Working to Behold

Sitting at the beach, on the countless grains of sand and looking out over the endless expanse of water God spoke into existence, I am reminded of my own minuteness. No matter how many commitments I make, things I do right, fruits I see growing on the vine, I am still so infinitely small compared to the God of the universe.

Why do I need to remove myself from the suburbs and the hum of city life to be reminded that the world continues to spin on its axis when my phone is locked in the glove-compartment of my car? I behold myself and my own obligations way more frequently than I behold God, seated on his throne.

All to quickly I become sidetracked by working and creating paths for my own sanctification. God is ready and able to do the work on my behalf if I would take my eyes off myself and fix them on him.

According to Paul, sanctification doesn’t begin with our to-do lists and doesn’t end with our follow-through.

“Now the Lord is the Spirit, and where the Spirit of the Lord is, there is freedom. And we all, with unveiled face, beholding the glory of the Lord, are being transformed into the same image from one degree of glory to another. For this comes from the Lord who is the Spirit.” –

We are not transformed, as we strive and work our way toward perfection. We are not transformed as we focus on our own sinfulness. We are transformed uniquely as we look on Christ: his beauty and his righteousness. Because of his holiness, we long to be holy. ()

The transforming work we long for has to begin with the Spirit of the Lord. We can’t force it, we can only plead for it. Do-it-yourself sanctification is a prescription for spiritual death. I must partner with God in his sanctifying work. My constant struggle is not usually found in the working part of the equation; it is in the beholding.

So today, I behold.


Behold Our God by Sovereign Grace Music 

Who has held the oceans in His hands? 
Who has numbered every grain of sand? 
Kings and nations tremble at His voice 
All creation rises to rejoice 

Behold our God seated on His throne 
Come, let us adore Him 
Behold our King—nothing can compare 
Come, let us adore Him 
Who has given counsel to the Lord? 
Who can question any of His words? 
Who can teach the One who knows all things? 
Who can fathom all His wondrous deeds? 

Who has felt the nails upon His hands? 
Bearing all the guilt of sinful man 
God eternal, humbled to the grave 
Jesus, Savior, risen now to reign 
You will reign forever 
Let Your glory fill the earth 

Jonathan Baird, Meghan Baird, Ryan Baird, and Stephen Altrogge
© 2011 Sovereign Grace Worship (ASCAP)/Sovereign Grace Praise (BMI)



17 Now the Lord is the Spirit, and where the Spirit of the Lord is, there is freedom. 18 And we all, with unveiled face, beholding the glory of the Lord, are being transformed into the same image from one degree of glory to another. For this comes from the Lord who is the Spirit. (ESV)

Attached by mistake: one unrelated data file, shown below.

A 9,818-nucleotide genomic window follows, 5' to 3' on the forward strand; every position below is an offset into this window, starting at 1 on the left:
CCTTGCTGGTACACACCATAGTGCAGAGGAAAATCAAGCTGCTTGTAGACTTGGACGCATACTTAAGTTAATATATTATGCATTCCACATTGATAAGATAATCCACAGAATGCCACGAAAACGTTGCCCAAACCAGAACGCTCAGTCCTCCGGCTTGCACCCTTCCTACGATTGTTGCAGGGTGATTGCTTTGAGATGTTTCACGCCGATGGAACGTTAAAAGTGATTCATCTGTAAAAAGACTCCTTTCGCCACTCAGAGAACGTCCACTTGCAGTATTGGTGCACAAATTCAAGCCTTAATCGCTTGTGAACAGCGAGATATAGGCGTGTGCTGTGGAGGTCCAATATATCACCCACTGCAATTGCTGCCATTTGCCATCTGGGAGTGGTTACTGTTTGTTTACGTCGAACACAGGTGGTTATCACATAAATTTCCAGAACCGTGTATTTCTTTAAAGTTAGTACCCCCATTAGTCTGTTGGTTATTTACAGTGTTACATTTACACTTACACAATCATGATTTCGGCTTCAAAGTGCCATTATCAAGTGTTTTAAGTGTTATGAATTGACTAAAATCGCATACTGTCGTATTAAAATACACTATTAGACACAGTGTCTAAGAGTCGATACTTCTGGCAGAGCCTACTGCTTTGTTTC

63:1 O God, you are my God; earnestly I seek you;
my soul thirsts for you;
my flesh faints for you,
as in a dry and weary land where there is no water.
So I have looked upon you in the sanctuary,
beholding your power and glory.
Because your steadfast love is better than life,
my lips will praise you.
So I will bless you as long as I live;
in your name I will lift up my hands. (ESV)


  1. eagles.metal says

    I agree somewhat, but I have to say, you picked a gem of a song there at the end. That happens to be my favorite SGM song. They are terrific. I would only disagree with you in that we do become different as we work to diligently and ruthlessly kill our sin (). And perhaps that’s not as much a disagreement with you, but rather a filling out of the complete picture. Reading your article here, I’m left with the impression, whether you intended or not, that we can’t work cooperatively with the Spirit for our transformation. I don’t believe that’s true. There’s too many meat-and-potatoes commands in the New Testament for us to be about killing sin, emptying ourselves of anger, rage, bitterness, and other sin, and loving others.

    • says

      Eagles –

      Thanks for your insightful comment. I appreciate your engagement on behalf of an easily misunderstood subject!

      I absolutely agree that we become different as we work against sin’s grip and that resorting to resting solely in the Spirit would offer an incomplete picture. You are correct, in that this was not my intention in writing this article.

      My concern is that we hear most frequently about the “how-to” action steps for creating holiness in our own strength, and not much about meditating on God for heart transformation. I believe the work of the Spirit is mysterious and unique and very hard to comprehend (at least for me!) and requires both our work and our dependence on his work.

      In , we find a long list of “meat and potatoes” verses, as you cleverly named them. And yet, at the end of all of these commands, we find the text says God himself will sanctify, He is faithful, and He will do it.

      Again we see this same duality in when Paul says: “For it is God who works in you, both to will and to work for his good pleasure.”

      So, to clarify, to your comment I would say, “Yes, and.” Behold and work. Even in the Romans verse you cited, we see living according to the flesh you will die, but if “by the Spirit you put to death the deeds of the body, you will live. For all who are led by the Spirit of God are sons of God (Rom.8:13-14.)”

      Putting the acts of the flesh to death does require our diligent attention and action, but all desire and heart change originate from the Spirit and are carried out through the spirit, in tandem.

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